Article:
Christian Platonism

Rediscovering Ancient Wisdom

Philo: The Allegorical Meaning of the Serpents of Moses and Pharaoh’s Magicians

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Julius Schnorr von Carolsfeld, Aaron’s Rod Changed into a Serpent. Charles Foster, Bible Pictures and What They Teach Us (1860).

ONE of the most memorable sections in Exodus is where, in his confrontation with Pharaoh, Moses throws down Aaron’s rod and it becomes a serpent that devours the serpents of the court magicians. Philo mentions this incident in On the Migrations of Abraham while discussing God’s command to Abraham (at this point named Abram) to leave his father’s home and begin journeying. Philo interprets this command to mean that the righteous man should leave his native land of the carnal mind and travel to the condition of spiritual mindedness.

Philo notes five promises God makes associated with this command.  The third promise is I will bless thee. In the Greek Septuagint Philo used, the word for bless is εὐλογήσω (eulogeso), which he interprets as “excellence of logos.” According to Philo this gift of superior logos has two aspects — mental and spoken — symbolized by Moses and Aaron.  The two operate in combination and, in a broad sense, jointly subsume heavenly inspirations, right reason, and speech that expresses right reason.

For Philo, Egypt symbolizes the carnal mind, which holds our spiritual nature, or Israel, in bondage. Moses’ rod and serpent symbolize pure reasonings applied to counter the rationalizations which the carnal mind raises to resist ones directing ones mind to God and divine contemplations.

The swallowing of the magicians’ serpents by Moses’ serpent symbolizes how our inspired right reasons prevail completely over the specious reasonings of the carnal mind.  Moses’ serpent doesn’t merely bite and kill the others: it devours them, so that no trace remains.  The idea is that inspired right reason doesn’t just win an argument with carnal-minded sophistries, but utterly destroys them by revealing their hollowness and baselessness.

To summarize: To the righteous man (Abram) who leaves his home country (of the senses and material concerns) to travel to the promised land (mental ascent), God promises to send divine intuitions, right reason and true speech (Moses and Aaron). These combat and destroy the specious arguments of ones pleasure-loving inner sophists (Pharaoh’s magicians and their rods/serpents).

Philo’s allegorical interpretation of Moses and Aaron here involves some important principles of transcendental cognitive psychology. His discussion suggests three steps:

(1) receipt of a subtle, inspired intuition that is preverbal in nature;

(2) forming the insight inwardly into words (i.e., as with self-talk); and

(3) outward expression of the idea in the act of speech.

The spiritually-minded religious practitioner can observe these processes by introspection and verify their existence. The three steps are, in Philo’s scheme, allocated to two figures, Moses and Aaron. Hence there’s some ambiguity as to which brother step (2) is assigned; arguably it goes naturally with (3) and hence is part of ones ‘inner Aaron.’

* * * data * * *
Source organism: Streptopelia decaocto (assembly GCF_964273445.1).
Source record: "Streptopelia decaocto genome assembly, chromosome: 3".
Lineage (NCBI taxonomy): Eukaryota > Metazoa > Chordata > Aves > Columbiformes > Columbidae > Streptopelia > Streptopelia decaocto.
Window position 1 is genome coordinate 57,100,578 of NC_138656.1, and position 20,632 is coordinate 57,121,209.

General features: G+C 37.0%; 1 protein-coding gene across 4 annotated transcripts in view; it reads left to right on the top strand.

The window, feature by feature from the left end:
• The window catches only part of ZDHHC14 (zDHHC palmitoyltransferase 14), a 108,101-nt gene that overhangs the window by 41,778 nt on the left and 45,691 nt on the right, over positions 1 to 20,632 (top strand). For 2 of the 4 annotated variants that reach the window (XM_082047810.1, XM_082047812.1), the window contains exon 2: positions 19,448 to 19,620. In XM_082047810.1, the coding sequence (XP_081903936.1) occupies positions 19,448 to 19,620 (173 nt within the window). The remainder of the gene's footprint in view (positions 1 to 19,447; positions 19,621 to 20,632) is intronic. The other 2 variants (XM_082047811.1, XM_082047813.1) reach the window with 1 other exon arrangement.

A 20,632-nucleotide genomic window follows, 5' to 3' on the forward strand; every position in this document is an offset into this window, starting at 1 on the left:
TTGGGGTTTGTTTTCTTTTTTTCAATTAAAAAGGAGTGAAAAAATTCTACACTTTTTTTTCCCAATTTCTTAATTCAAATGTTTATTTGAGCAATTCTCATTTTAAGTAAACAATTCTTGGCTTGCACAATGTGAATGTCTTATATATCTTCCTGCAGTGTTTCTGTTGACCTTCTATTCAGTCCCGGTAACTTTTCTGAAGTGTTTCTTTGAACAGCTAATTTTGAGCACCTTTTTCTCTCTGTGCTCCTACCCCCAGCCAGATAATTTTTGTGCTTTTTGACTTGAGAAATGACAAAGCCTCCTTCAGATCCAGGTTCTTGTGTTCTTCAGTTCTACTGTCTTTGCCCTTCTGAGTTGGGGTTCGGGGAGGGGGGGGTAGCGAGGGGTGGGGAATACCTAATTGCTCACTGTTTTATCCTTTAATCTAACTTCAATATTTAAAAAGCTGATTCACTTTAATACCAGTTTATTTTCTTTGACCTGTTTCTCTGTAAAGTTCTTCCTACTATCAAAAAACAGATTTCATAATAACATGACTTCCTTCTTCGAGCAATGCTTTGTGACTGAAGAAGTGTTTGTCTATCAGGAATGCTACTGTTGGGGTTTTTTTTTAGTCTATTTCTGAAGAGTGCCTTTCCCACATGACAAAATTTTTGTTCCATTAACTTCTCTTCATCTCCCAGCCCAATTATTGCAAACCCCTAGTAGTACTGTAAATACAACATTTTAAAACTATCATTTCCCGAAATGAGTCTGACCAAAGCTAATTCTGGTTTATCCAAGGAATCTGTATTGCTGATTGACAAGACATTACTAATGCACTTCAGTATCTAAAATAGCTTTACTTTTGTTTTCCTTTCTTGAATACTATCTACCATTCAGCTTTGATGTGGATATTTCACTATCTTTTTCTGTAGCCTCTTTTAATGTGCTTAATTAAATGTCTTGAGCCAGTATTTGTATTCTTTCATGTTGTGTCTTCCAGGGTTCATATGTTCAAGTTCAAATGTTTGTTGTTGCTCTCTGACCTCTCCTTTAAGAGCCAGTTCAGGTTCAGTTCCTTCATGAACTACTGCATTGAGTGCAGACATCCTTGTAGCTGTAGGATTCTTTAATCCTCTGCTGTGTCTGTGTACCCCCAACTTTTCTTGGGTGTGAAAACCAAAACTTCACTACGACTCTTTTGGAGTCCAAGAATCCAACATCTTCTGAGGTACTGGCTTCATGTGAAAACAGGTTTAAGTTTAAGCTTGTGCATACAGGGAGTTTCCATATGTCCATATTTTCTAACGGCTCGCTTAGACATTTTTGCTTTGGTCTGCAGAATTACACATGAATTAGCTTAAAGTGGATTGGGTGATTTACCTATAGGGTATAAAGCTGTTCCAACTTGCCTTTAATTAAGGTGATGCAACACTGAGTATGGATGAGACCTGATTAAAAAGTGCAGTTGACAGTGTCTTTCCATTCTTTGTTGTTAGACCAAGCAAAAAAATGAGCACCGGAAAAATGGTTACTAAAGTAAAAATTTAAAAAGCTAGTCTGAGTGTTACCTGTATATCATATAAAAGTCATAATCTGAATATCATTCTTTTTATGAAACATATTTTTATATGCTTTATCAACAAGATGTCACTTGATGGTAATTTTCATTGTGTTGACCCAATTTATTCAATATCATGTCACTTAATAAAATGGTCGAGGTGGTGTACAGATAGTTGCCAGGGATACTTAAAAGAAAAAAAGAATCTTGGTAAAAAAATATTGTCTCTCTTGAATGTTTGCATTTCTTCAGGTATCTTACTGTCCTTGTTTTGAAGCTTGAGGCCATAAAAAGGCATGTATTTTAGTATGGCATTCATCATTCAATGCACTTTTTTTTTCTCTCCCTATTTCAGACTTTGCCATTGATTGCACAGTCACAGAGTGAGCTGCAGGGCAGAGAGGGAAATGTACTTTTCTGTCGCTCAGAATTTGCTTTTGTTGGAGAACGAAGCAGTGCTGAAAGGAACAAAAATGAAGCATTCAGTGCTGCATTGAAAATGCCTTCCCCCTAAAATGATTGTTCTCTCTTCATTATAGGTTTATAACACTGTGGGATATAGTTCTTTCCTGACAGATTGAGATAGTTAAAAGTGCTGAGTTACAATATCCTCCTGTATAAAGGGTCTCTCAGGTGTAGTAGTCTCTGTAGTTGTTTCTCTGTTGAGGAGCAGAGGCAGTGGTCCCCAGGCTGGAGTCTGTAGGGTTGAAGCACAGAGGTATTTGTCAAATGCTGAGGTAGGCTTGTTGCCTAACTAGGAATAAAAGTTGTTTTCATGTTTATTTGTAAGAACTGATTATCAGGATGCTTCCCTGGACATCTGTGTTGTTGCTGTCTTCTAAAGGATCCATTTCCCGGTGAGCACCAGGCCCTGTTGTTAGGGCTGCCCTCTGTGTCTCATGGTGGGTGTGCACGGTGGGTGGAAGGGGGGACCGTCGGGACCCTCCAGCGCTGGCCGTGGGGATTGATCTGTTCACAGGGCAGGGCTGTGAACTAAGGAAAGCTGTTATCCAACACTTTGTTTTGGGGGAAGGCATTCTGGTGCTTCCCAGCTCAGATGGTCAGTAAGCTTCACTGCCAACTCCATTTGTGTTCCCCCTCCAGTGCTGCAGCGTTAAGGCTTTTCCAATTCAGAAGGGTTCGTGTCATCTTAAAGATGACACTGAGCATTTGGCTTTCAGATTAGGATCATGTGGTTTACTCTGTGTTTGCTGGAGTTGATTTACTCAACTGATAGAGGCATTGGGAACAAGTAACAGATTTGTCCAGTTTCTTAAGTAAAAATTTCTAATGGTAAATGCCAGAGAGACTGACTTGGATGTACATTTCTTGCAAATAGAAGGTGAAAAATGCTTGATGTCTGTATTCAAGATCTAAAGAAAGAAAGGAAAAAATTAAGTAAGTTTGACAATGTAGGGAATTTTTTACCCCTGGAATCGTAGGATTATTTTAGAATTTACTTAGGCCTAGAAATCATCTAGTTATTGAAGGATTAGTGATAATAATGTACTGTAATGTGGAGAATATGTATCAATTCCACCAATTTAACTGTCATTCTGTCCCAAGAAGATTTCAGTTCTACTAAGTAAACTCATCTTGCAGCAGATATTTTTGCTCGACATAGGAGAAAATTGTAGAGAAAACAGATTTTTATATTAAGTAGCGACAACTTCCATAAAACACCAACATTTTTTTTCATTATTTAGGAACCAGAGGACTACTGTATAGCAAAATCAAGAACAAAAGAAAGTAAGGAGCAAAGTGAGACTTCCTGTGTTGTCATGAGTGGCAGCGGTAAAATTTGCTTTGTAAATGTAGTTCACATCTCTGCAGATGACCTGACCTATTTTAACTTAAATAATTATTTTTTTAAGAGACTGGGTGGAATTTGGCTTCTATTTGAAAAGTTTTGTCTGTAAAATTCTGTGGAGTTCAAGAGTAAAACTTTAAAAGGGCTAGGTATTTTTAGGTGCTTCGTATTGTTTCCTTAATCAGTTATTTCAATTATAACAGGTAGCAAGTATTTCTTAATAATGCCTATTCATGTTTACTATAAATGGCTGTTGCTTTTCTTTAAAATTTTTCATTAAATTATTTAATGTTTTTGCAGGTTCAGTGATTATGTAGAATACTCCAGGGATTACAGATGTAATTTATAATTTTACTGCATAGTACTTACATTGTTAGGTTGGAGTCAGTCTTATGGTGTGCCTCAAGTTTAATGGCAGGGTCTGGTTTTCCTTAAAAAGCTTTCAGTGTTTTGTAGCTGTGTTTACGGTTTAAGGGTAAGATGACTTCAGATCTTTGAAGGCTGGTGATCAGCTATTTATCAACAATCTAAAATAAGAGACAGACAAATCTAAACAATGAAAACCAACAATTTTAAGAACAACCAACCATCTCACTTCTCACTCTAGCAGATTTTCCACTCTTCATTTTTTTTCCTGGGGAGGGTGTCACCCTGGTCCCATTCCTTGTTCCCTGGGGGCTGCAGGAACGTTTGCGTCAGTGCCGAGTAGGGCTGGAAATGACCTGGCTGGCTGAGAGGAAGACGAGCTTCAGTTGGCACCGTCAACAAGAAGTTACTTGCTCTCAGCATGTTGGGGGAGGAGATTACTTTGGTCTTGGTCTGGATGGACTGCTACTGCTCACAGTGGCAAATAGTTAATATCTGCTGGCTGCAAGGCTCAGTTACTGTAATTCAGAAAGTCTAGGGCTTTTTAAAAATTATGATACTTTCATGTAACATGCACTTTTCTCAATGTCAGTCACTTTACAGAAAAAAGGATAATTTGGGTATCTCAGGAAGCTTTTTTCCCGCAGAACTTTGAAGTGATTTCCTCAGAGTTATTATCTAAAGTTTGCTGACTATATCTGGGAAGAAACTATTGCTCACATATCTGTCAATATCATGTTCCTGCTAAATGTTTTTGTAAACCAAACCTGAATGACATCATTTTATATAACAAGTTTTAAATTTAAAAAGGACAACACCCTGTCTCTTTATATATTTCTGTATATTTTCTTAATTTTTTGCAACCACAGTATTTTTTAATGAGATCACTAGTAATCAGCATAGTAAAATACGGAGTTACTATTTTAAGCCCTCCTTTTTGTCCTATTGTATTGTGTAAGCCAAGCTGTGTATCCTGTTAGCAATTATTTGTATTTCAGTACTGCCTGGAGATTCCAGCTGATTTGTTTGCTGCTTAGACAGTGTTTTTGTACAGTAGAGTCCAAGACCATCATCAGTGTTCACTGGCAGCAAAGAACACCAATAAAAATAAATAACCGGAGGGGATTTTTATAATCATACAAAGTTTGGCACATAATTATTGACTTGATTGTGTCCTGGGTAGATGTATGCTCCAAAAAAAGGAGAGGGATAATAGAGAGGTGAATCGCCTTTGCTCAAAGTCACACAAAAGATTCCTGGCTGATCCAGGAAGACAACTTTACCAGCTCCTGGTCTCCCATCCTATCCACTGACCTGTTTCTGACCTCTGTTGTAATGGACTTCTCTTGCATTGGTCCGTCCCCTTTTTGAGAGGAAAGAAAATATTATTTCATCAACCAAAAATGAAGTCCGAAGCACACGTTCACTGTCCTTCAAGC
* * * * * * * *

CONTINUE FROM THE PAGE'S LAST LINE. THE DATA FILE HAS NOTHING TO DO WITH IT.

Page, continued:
Exodus 7 (KJV)

[8] And the LORD spake unto Moses and unto Aaron, saying,

[9] When Pharaoh shall speak unto you, saying, Shew a miracle for you: then thou shalt say unto Aaron, Take thy rod, and cast it before Pharaoh, and it shall become a serpent.

[10] And Moses and Aaron went in unto Pharaoh, and they did so as the LORD had commanded: and Aaron cast down his rod before Pharaoh, and before his servants, and it became a serpent.

[11] Then Pharaoh also called the wise men and the sorcerers: now the magicians of Egypt, they also did in like manner with their enchantments.

[12] For they cast down every man his rod, and they became serpents: but Aaron’s rod swallowed up their rods.

[13] And he hardened Pharaoh’s heart, that he hearkened not unto them; as the LORD had said.

Genesis 12 (KJV)

[1] Now the LORD had said unto Abram, Get thee out of thy country, and from thy kindred, and from thy father’s house, unto a land that I will shew thee:

[2] And I will make of thee a great nation, and I will bless thee, and make thy name great; and thou shalt be a blessing:

[3] And I will bless them that bless thee, and curse him that curseth thee: and in thee shall all families of the earth be blessed.

Philo, On the Migrations of Abraham

XIV.  […] (77) WHEN, therefore, the mind walks abroad among the affairs of the ruler of the universe, it requires nothing further as an object of contemplation, since the mind [νους; nous] alone is the most piercing of all eyes as applied to the objects of the intellect; but when it is directed towards those things which are properly objects of the outward senses, or to any passion, or substance, of which the land of Egypt is the emblem, then it will have need of skill and power in argument.